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Details of Grant 

EPSRC Reference: EP/V002619/1
Title: E-Drone: Transforming the energy demand of supply chains through integrated UAV-to-land logistics for 2030
Principal Investigator: Cherrett, Professor T
Other Investigators:
Anvari, Dr B Scanlan, Professor J Zhang, Professor J
Marsden, Professor GR Chang, Professor J Dickinson, Professor J
Researcher Co-Investigators:
Project Partners:
Department: Sch of Engineering
Organisation: University of Southampton
Scheme: Standard Research
Starts: 01 December 2020 Ends: 30 November 2023 Value (£): 1,503,703
EPSRC Research Topic Classifications:
Energy Efficiency
EPSRC Industrial Sector Classifications:
Energy
Related Grants:
Panel History:
Panel DatePanel NameOutcome
05 Aug 2020 Engineering Prioritisation Panel Meeting 5 and 6 August 2020 Announced
Summary on Grant Application Form
CONTEXT OF THE RESEARCH:

Vans are the fastest-growing category of licensed road vehicle in the UK, significantly impacting on CO2 emissions. Vans performing service functions make up the large proportion of activity and, given the increasing access constraints imposed on freight vehicles by city authorities, alternative operating practices are being seriously investigated by logistics providers. Our proposed research into how Unmanned Aerial Vehicles (UAVs) and land logistics systems can be combined and managed to create new services will provide fundamental new understanding into the impacts of regulation and operating criteria on the energy efficiency of mixed logistics fleets. UAVs are increasingly seen as a new mode to assist in last-mile logistics with pathology being seen as a realistic domain that could utilise UAVs on a commercial scale, to significantly reduce service times and emissions. With the NHS spending an estimated £2.5 billion annually on pathology logistics and with patient numbers rising, there is a need to re-think how logistics costs could be reduced along with energy demand whilst improving the bleed-to-diagnosis times for patients. The UAV global market is estimated to grow from $2 billion in 2016, to nearly $127 billion by 2020 and will have a significant impact on both controlled and uncontrolled airspace. The greatest barrier to UAV adoption into logistics fleets is the current lack of integration of UAVs within civil airspace which requires development of suitable air traffic rules. The true energy savings and overall viability of UAVs in this domain will only be realised when the regulations governing their use and the operational implications have been quantified through simulation.

AIM AND OBJECTIVES: Our research vision is to examine the energy reduction potential of logistics solutions involving UAVs operating alongside traditional and sustainable last-mile delivery solutions (vans, cargo cycles and walking porters via micro-consoldation points). This involves generating fundamental new understanding of how UAV operations will function in shared airspace alongside manned aircraft under various regulations. The project uses a case study based around NHS pathology sample transportation involving simulated and live trials across the Solent region to investigate this.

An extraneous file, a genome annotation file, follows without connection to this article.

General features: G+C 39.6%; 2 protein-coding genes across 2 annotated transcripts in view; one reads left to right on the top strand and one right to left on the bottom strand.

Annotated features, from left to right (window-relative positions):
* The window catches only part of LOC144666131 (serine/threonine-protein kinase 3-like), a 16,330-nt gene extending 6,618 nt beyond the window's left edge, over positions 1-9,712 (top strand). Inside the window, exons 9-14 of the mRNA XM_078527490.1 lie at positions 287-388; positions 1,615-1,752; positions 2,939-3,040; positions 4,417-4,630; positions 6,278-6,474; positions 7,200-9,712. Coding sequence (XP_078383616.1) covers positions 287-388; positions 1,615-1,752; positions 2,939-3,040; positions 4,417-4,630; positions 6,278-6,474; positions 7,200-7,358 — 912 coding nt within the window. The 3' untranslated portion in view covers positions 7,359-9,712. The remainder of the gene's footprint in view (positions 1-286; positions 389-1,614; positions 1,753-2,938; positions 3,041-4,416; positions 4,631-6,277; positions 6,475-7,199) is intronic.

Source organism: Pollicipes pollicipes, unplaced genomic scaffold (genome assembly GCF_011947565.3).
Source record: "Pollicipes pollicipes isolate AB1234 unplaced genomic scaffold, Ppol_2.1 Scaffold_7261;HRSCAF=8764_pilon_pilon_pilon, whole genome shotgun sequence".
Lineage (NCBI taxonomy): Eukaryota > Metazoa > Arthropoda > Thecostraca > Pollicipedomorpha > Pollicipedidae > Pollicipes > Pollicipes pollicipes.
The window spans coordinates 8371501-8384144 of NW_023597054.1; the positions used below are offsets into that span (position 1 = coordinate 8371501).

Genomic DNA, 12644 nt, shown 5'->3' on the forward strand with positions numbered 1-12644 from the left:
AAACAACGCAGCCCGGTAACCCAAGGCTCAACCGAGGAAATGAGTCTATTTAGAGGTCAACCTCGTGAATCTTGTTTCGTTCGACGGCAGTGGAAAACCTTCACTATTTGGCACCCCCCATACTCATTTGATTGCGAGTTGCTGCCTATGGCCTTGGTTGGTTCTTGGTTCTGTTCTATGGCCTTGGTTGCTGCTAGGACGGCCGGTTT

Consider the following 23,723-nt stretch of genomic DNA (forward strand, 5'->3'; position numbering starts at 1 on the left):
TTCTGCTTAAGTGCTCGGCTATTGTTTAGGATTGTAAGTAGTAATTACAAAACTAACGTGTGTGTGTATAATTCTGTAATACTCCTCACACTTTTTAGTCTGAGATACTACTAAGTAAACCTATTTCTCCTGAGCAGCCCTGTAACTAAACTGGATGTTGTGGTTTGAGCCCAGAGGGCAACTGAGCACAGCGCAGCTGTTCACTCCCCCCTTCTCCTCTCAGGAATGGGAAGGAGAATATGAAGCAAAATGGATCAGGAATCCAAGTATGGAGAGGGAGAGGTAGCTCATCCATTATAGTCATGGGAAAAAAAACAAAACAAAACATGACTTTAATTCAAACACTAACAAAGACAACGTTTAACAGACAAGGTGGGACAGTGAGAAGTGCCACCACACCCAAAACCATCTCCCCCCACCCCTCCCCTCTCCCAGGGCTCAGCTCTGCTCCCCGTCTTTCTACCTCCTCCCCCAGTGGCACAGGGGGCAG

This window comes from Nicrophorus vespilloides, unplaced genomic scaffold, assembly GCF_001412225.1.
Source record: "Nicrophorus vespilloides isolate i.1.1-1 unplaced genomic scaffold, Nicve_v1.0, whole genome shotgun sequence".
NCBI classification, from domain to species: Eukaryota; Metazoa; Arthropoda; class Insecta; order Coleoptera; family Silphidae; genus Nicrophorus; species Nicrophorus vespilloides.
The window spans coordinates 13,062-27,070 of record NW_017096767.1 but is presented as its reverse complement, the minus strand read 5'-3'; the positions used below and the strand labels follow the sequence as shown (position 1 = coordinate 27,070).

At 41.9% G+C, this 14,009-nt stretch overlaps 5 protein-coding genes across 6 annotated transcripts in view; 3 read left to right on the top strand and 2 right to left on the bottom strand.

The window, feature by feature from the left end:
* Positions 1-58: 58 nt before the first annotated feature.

Our key research objectives are to:

Measurable objectives:

1) Investigate the collective transport and energy impacts of current 'business-as-usual' NHS pathology logistics across the Solent region.

2) Develop new simulation tools to quantify the energy consumption of UAVs and land logistics systems resulting from: i) potential new types of traffic regulation for shared airspace; ii) UAV collision and dynamic automated path re-planning stipulations; iii) conflict-resolution rules; iv) types of permitted coordination; v) the availability and positioning of ground logistics systems and infrastructure to effectively interact with and service UAVs.

3) Evaluate using the simulation tools and live trials the impact on air space and energy use of a large scale take-up of UAVs for medical logistics across the Solent region.

4) Develop fundamental new understandings of stakeholder concerns and the regulatory and governance needs associated with UAV interventions that realise energy benefits in logistics.

POTENTIAL APPLICATIONS AND BENEFITS: Our research outcomes will be trialled by Meachers Global Logistics and Steve Porter Transport as part of the project and will provide evidence of the tangible benefits to carriers from adopting UAVs into their logistics fleets. The project will provide evidence for UAV regulation and management policies for shared airspace, highlighted as a key requirement by the Department for Transport, the Civil Aviation Authority and NATS. It will also provide the first concrete evidence of the energy demand benefits of integrating UAVs with land logistics under real operating and regulatory conditions.
Key Findings
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Further Information:  
Organisation Website: http://www.soton.ac.uk